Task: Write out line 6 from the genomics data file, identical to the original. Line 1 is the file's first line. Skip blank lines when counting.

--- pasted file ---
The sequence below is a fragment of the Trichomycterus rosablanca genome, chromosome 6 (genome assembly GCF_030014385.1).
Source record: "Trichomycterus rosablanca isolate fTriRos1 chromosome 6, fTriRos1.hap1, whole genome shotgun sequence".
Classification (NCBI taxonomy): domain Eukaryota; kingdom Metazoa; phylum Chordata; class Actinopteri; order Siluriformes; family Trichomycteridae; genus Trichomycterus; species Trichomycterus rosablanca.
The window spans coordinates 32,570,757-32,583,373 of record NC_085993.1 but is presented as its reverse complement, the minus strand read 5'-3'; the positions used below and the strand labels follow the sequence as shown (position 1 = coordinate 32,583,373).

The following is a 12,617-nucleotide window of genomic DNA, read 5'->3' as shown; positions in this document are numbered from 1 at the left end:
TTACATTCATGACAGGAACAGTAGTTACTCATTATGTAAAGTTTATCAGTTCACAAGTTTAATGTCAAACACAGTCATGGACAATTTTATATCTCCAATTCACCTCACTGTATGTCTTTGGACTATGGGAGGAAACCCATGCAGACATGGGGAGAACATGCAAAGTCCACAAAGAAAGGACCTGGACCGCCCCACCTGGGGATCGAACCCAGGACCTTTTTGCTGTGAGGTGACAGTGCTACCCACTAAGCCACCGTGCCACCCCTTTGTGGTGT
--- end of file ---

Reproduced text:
TTACATTCATGACAGGAACAGTAGTTACTCATTATGTAAAGTTTATCAGTTCACAAGTTTAATGTCAAACACAGTCATGGACAATTTTATATCTCCAATTCACCTCACTGTATGTCTTTGGACTATGGGAGGAAACCCATGCAGACATGGGGAGAACATGCAAAGTCCACAAAGAAAGGACCTGGACCGCCCCACCTGGGGATCGAACCCAGGACCTTTTTGCTGTGAGGTGACAGTGCTACCCACTAAGCCACCGTGCCACCCCTTTGTGGTGT